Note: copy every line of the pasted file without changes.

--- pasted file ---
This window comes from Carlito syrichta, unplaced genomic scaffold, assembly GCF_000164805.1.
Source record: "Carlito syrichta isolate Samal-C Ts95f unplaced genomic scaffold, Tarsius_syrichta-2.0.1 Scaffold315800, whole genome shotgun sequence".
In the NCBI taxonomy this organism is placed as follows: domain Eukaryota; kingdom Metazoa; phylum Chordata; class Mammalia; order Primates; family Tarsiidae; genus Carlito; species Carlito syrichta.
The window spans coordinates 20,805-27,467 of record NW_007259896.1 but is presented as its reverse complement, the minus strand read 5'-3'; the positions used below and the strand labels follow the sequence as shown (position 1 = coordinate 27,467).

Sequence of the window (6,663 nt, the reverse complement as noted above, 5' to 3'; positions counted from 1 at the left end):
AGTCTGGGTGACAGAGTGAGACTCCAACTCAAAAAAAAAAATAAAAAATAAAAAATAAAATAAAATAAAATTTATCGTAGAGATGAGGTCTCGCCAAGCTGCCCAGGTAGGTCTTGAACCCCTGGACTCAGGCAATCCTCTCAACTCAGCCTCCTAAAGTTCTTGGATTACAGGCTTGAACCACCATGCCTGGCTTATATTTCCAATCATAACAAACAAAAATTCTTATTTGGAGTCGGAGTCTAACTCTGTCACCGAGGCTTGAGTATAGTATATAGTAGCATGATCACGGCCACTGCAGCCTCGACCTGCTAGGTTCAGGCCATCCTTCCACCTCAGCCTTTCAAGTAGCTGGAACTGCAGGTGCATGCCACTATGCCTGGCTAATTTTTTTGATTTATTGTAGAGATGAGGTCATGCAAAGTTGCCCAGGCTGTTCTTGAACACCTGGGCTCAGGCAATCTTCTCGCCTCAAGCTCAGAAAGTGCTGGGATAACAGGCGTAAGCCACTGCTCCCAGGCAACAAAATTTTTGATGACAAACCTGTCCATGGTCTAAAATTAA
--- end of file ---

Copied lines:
This window comes from Carlito syrichta, unplaced genomic scaffold, assembly GCF_000164805.1.
Source record: "Carlito syrichta isolate Samal-C Ts95f unplaced genomic scaffold, Tarsius_syrichta-2.0.1 Scaffold315800, whole genome shotgun sequence".
In the NCBI taxonomy this organism is placed as follows: domain Eukaryota; kingdom Metazoa; phylum Chordata; class Mammalia; order Primates; family Tarsiidae; genus Carlito; species Carlito syrichta.
The window spans coordinates 20,805-27,467 of record NW_007259896.1 but is presented as its reverse complement, the minus strand read 5'-3'; the positions used below and the strand labels follow the sequence as shown (position 1 = coordinate 27,467).

Sequence of the window (6,663 nt, the reverse complement as noted above, 5' to 3'; positions counted from 1 at the left end):
AGTCTGGGTGACAGAGTGAGACTCCAACTCAAAAAAAAAAATAAAAAATAAAAAATAAAATAAAATAAAATTTATCGTAGAGATGAGGTCTCGCCAAGCTGCCCAGGTAGGTCTTGAACCCCTGGACTCAGGCAATCCTCTCAACTCAGCCTCCTAAAGTTCTTGGATTACAGGCTTGAACCACCATGCCTGGCTTATATTTCCAATCATAACAAACAAAAATTCTTATTTGGAGTCGGAGTCTAACTCTGTCACCGAGGCTTGAGTATAGTATATAGTAGCATGATCACGGCCACTGCAGCCTCGACCTGCTAGGTTCAGGCCATCCTTCCACCTCAGCCTTTCAAGTAGCTGGAACTGCAGGTGCATGCCACTATGCCTGGCTAATTTTTTTGATTTATTGTAGAGATGAGGTCATGCAAAGTTGCCCAGGCTGTTCTTGAACACCTGGGCTCAGGCAATCTTCTCGCCTCAAGCTCAGAAAGTGCTGGGATAACAGGCGTAAGCCACTGCTCCCAGGCAACAAAATTTTTGATGACAAACCTGTCCATGGTCTAAAATTAA